In a two-part deal involving North American natural gas and electricity assets as one part, along with its little-talked-about retail energy services unit, Sempra Energy should exit its joint venture energy trading business by the end of the third quarter, according to senior company officials.

In the meantime, the energy holding company is focused on its strong California utilities and its independent energy businesses, all of which are cranking out quarter-over-quarter profits. San Diego-based Sempra has a lot of upside from its liquefied natural gas (LNG) and pipeline/storage businesses, Sempra CEO Donald Felsinger said during a second quarter earnings conference call last Tuesday.

Sempra reported increased quarter-over-quarter profits, but only break-even for the remainder of its joint trading business with the Royal Bank of Scotland, RBS Sempra Commodities.

Sempra reported second quarter earnings of $222 million, or 89 cents/share, compared with $198 million, or 80 cents/share, for the same period in 2009. (Second quarter results last year included a $64 million, or 26 cents/share, asset writedown related to independent pipeline and storage operations.)

Both Felsinger and CFO Mark Snell said the disposition of the rest of the joint venture trading business has been delayed by the uncertainty over what was happening in Congress regarding financial industry reform. Now that legislation has been passed and signed into law, Sempra expects to wrap up two separate sales of the remaining assets and to realize close to another $1 billion in net proceeds as it did in its July 1 announcement on the sale of the RBS Sempra metals, oil and European power/gas businesses.

Felsinger characterized the national debate on financial reform as now “all clear and behind us,” noting that the joint venture has “had a lot of people look at our books.” He sensed everything now would be sold “within the next month or two.”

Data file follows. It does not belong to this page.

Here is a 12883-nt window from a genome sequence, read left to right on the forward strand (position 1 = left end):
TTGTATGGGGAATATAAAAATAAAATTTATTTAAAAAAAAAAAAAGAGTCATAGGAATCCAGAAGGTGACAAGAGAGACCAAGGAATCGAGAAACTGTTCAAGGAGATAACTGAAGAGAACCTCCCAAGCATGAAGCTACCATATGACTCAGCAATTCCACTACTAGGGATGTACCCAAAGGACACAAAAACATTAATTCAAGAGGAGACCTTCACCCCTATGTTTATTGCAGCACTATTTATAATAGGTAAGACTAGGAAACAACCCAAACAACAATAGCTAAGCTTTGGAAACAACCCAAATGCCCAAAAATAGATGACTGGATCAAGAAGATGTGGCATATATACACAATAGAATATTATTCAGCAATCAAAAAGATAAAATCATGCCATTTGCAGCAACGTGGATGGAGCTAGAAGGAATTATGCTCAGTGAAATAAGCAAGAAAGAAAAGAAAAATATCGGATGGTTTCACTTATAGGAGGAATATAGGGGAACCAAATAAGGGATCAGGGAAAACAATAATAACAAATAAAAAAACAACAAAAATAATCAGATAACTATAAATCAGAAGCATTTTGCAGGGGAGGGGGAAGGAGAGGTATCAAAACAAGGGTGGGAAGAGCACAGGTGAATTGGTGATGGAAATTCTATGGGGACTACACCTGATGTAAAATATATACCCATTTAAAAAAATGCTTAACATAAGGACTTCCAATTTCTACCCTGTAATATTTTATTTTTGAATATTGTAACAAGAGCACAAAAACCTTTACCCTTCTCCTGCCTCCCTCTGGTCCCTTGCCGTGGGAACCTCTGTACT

Also during the analysts’ conference call, Felsinger downplayed a legal fight over the company’s LNG terminal in North Baja California, Mexico, whose operations he predicted would not be interrupted by the dispute. A hearing set for last Thursday in a Mexican court was postponed, a Sempra spokesperson told NGI late that day.

Felsinger said he didn’t expect to lose the court fight with a would-be adjacent landowner, but if the company received an ultimate adverse ruling, it would be prepared to buy whatever additional adjacent lands it needed. None of the adjacent land is necessary now to satisfy Sempra LNG’s operating permits at the LNG receiving terminal, he said.

“I think longer term we still expect LNG will have the pricing opportunity to compete with domestic supplies,” Felsinger said. “Long term we feel good about our position, and are looking for opportunities to bring in additional cargoes [at Baja and the Cameron facility in Louisiana].”

As for the Baja lawsuit involving a disgruntled former landowner, Ramon Eugenio Sanchez Ritchie, who has filed lawsuits first in Mexico and more recently in the U.S. District Court in San Diego, Felsinger said the issue is “not one of much importance,” seeking to put the ongoing legal dispute in perspective in responding to an analyst’s question.

Regarding Sempra’s exit from trading, Felsinger said he did not think that Sempra would buy back any portion of the assets, and the sale should be for book value, or $2 billion out of its portion of the deal. Snell also acknowledged that in recent periods the profitability of the North American gas and power operations has been low, and therefore Sempra reported a break-even result in the second quarter.

Along with the financial reform debate in Washington, DC, the softer nature of the markets for gas and power also had something to do with potential buyers taking more time in reassessing the trading landscape, Snell said. “But the biggest thing was probably the financial reform.”

Sempra said on the call it was going to move ahead with a $500 million share buy-back program funded by proceeds from the joint venture trading sale.

For its pipeline/storage operations, Felsinger and CFO Snell cautioned that there will not be a lot of storage profits until the market settles and more building of added capacity at the Mississippi Hub storage facility is possible. Longer term, though, Felsinger said he saw storage as providing $200 million annually in earnings before interest, taxes, depreciation and amortization earned on a $1.6 billion investment. Some analyst questions suggested that this part of Sempra’s operations was underperforming.

For the first half of this year, however, the combined Sempra pipeline and storage businesses showed increased profits ($39 million for the second quarter, compared with $27 million for the same period in 2009.

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